One day, his father got sick, and, knowing that his days were soon over, his gathered every employee, friends and relatives to announce his will. He disclosed the father-and-son relationship to everybody and announced that his son would inherit his business. The son, by this time, a fairly senior employee, had proven his ability to take over his father's business operation.
Maha-Kasyapa (Buddha's senior disciple) concluded that the father represented the Lord Buddha and the son represented the followers.
NOTE: Although a similar story appears in the Christian Bible (Luke Chapter 15, 12 to 32), there is a very significant philosophical difference between Buddhism and Christianity. In the Christian Bible, the father forgave the son immediately and gave him all his heritage as soon as the son admitted his sin - that means: you have sinned, therefore, success is a grace from God. Here in the Lotus Sutra, after the reunion, the son proved his ability to take over his father's heritage - that is, success is largely a result of your own effort. However, the reader is free to interpret the story in anyway he wants.
|Friday, December 14th, 2018|
Sometimes, the holidays are filled with the joy we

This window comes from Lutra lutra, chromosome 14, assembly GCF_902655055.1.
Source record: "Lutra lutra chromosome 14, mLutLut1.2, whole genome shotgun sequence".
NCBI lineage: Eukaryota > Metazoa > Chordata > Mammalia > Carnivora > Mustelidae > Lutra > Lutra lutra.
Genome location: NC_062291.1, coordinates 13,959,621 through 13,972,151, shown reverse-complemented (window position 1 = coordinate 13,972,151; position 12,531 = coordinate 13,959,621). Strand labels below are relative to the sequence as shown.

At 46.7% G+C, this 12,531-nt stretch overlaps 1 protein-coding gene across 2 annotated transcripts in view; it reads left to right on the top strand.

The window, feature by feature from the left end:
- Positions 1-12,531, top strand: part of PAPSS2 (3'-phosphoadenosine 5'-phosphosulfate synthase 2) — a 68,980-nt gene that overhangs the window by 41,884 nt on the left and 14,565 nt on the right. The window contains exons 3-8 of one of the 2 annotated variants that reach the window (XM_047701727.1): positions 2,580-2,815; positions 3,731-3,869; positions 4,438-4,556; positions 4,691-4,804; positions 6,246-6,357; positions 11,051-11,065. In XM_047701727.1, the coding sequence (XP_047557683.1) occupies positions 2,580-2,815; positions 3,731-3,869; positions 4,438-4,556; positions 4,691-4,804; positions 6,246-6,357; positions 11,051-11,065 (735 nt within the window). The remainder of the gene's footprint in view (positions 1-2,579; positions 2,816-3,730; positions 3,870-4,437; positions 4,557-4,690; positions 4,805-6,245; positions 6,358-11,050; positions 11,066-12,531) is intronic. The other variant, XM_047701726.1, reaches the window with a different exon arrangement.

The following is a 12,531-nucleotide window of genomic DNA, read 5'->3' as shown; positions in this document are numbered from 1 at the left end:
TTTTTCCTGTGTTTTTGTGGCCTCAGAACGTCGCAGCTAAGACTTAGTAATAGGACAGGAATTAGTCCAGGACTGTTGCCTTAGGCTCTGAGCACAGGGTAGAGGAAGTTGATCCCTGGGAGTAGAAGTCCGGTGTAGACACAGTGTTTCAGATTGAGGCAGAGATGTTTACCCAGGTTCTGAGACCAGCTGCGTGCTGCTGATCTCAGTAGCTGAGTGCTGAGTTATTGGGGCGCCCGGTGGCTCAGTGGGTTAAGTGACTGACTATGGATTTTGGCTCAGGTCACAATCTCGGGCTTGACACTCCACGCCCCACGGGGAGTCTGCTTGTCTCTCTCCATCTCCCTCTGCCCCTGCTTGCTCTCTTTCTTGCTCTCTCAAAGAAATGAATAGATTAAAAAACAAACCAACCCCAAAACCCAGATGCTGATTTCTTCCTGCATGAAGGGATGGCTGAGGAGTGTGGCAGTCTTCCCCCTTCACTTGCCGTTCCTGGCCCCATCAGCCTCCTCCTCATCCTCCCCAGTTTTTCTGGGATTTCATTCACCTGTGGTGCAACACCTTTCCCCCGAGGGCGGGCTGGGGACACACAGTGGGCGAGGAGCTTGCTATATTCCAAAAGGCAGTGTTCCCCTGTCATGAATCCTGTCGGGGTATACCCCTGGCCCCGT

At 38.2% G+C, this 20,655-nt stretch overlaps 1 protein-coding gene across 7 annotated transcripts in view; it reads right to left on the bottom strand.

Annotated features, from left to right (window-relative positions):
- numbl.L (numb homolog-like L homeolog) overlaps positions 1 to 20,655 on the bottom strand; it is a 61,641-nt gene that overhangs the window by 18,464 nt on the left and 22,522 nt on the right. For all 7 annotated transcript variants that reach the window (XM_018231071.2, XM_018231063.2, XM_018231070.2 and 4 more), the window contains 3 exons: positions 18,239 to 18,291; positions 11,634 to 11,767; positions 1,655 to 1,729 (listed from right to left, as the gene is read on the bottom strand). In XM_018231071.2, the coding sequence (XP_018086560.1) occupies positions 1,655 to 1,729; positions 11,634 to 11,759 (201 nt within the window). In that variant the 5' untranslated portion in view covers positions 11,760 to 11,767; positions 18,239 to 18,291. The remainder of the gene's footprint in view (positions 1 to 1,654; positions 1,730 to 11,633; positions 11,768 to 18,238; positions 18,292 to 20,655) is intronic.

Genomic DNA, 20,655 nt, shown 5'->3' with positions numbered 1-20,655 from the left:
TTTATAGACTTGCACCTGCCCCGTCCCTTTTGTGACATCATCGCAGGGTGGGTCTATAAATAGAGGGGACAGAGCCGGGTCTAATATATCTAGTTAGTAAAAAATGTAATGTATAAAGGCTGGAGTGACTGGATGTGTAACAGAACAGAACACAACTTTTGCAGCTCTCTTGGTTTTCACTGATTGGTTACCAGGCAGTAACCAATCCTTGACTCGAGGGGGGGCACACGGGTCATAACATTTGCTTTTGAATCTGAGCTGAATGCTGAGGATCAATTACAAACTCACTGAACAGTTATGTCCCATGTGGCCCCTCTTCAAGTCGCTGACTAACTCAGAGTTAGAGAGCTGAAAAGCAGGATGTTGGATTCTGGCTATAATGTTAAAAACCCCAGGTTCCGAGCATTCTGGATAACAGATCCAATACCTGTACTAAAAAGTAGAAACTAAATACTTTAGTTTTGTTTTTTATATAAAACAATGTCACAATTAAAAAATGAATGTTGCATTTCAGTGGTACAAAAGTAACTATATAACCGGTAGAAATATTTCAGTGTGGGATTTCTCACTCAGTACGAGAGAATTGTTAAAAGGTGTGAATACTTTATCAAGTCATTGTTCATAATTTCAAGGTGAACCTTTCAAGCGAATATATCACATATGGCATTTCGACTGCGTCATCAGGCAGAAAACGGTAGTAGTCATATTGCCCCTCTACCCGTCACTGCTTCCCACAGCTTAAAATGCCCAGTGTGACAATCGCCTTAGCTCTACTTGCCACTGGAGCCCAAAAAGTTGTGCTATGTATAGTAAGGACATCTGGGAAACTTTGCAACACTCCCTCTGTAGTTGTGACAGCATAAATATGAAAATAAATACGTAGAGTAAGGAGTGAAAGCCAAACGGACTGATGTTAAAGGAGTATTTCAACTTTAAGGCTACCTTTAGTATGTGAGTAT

associate with that time of year. The season flows.
Magic is in the air.
Sometimes, the holidays can be difficult and lonely.
Here are some ideas I've learned through personal
experience, and practice, to help us get through
Deal with feelings, but try not to dwell unduly on
them. Put the holidays in perspective: A holiday is
one day out of 365. We can get through any 24-hour
Get through the day, but be aware that there may be
a post-holiday backlash. Sometimes, if we use our
survival behaviors to get through the day, the
feelings will catch up to us the next day. Deal with
them too. Get back on track as quickly as possible.
Find and cherish the love that's available, even if
it's not exactly what we want. Is there someone we
can give love to and receive love from? Recovering
friends? Is there a family who would enjoy sharing
the holiday with us? Don't be a martyr; go. There
may be those who would appreciate our offer to
share our day with them.
We are not in the minority if we find ourselves
experiencing a less-than-ideal holiday. How easy,
but untrue, to tell ourselves the rest of the world is
experiencing the perfect holiday, and we're alone in
We can create our own holiday agenda. Buy
yourself a present. Find someone to whom you can